Hamilton researchers have found that the inclusion of a third drug to commonly used dual-drug inhalers can reduce asthma exacerbations and improve control over the disease in children, adolescents, and adults with moderate-to-severe asthma.

Hamilton researchers have found that the inclusion of a third drug to commonly used dual-drug inhalers can reduce asthma exacerbations and improve control over the disease in children, adolescents, and adults with moderate-to-severe asthma.

A team from McMaster University and The Research Institute of St. Joe’s Hamilton announced their findings from a systematic review and meta-analysis. Data from 20 randomized controlled trials, which included a total of almost 12,000 patients, were analyzed in the study.

Dual-drug inhalers used to treat asthma typically contain an inhaled corticosteroid (ICS) to reduce inflammation, as well as a long-acting beta-adrenoceptor agonist (LABA) that acts as a bronchodilator. High-certainty evidence showed that the inclusion of a third drug to ICS-LABA combination therapy, known as a long-acting muscarinic antagonist (LAMA), reduced severe asthma exacerbations and slightly improved asthma control without an increase in adverse events. Previously, the benefits and harms of adding a LAMA to ICS-LABA therapy for asthma treatment were unclear and based off of only 1300 patients – mainly adults – leading to weak recommendations in treatment guidelines.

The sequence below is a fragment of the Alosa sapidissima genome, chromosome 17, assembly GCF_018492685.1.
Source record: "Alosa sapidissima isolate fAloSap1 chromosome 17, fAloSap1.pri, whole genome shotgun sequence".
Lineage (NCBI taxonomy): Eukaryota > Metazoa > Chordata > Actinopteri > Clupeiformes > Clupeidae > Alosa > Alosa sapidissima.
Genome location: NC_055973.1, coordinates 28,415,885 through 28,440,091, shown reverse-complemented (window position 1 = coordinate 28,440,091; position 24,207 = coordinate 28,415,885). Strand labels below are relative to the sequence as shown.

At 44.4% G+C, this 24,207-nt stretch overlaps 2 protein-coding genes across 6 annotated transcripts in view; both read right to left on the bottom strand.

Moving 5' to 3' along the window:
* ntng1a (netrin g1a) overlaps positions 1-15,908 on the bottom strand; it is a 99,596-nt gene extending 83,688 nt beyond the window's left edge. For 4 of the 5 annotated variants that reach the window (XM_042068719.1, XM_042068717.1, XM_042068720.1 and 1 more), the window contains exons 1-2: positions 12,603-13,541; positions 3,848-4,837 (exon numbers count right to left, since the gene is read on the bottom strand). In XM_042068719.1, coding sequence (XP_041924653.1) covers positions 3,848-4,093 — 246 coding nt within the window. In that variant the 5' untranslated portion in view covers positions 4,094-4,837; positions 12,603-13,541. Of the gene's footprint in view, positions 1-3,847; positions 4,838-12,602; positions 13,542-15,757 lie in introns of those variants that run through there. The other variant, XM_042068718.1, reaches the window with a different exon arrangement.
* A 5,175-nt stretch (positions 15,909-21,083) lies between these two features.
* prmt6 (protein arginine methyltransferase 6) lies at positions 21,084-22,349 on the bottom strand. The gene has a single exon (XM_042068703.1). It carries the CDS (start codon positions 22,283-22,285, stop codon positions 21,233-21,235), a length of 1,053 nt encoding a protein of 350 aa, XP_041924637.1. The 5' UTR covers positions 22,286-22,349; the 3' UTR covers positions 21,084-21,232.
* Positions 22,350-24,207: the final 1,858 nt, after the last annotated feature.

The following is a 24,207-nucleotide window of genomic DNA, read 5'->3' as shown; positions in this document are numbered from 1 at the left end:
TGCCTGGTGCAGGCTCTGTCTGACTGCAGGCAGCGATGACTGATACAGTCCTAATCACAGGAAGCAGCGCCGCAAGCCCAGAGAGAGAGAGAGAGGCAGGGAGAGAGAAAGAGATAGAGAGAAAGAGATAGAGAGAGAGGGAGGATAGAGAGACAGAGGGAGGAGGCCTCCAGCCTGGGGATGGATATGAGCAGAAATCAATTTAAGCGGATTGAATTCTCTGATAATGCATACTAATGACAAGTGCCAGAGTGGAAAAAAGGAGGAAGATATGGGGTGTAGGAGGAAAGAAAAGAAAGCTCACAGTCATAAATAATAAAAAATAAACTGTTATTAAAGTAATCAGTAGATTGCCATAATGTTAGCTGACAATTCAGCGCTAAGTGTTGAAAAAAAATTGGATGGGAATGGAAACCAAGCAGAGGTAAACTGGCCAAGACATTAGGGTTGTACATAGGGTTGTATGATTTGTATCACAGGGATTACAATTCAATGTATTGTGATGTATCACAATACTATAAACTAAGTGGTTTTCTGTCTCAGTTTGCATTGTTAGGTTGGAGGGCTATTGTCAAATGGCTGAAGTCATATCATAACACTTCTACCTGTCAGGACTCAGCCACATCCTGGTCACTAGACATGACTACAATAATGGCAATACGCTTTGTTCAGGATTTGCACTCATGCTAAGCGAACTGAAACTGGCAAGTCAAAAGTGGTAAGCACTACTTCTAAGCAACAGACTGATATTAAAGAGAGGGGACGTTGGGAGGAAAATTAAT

“Our findings provide clear, high-quality evidence on the benefits and harms of triple therapy that will inform asthma care and should prompt revision of current asthma guidelines,” said Derek Chu, lead author of the study.

Chu is a clinical scholar in the Departments of Medicine and Health Research Methods, Evidence, and Impact (HEI) at McMaster University and an affiliate of The Research Institute of St. Joe’s Hamilton.

“If we can reach optimal control of patients’ asthma and reduce asthma exacerbation rates through the LAMA add-on therapy, patients may be able to avoid other treatments that carry a higher risk of adverse events, such as oral corticosteroids, or therapies that are substantially more expensive, such as biologics,” said Lisa Kim, a clinical scholar in the Department of Medicine at McMaster and co-author of the study.

Inhaled LAMAs are currently available in separate inhalers or as three-in-one inhalers that also contain an ICS and LABA. According to the study, both approaches to administering the third drug work similarly.

More than 8 percent of Canadians over the age of 12 have been diagnosed with asthma, making it the most common chronic condition among children. The disease is characterized by constriction of the bronchial tubes, which impedes air flow to and from the lungs. Symptoms can include coughing or wheezing attacks, shortness of breath, chest tightness, and more. The exact causes of asthma may vary, adding to treatment complexity.

The study was published in the Journal of the American Medical Association (JAMA) in coordination with a presentation by the authors at the Advances in Asthma Therapies symposium. The symposium is part of the American Thoracic Society’s annual conference – ATS 2021 – which is being held virtually this year.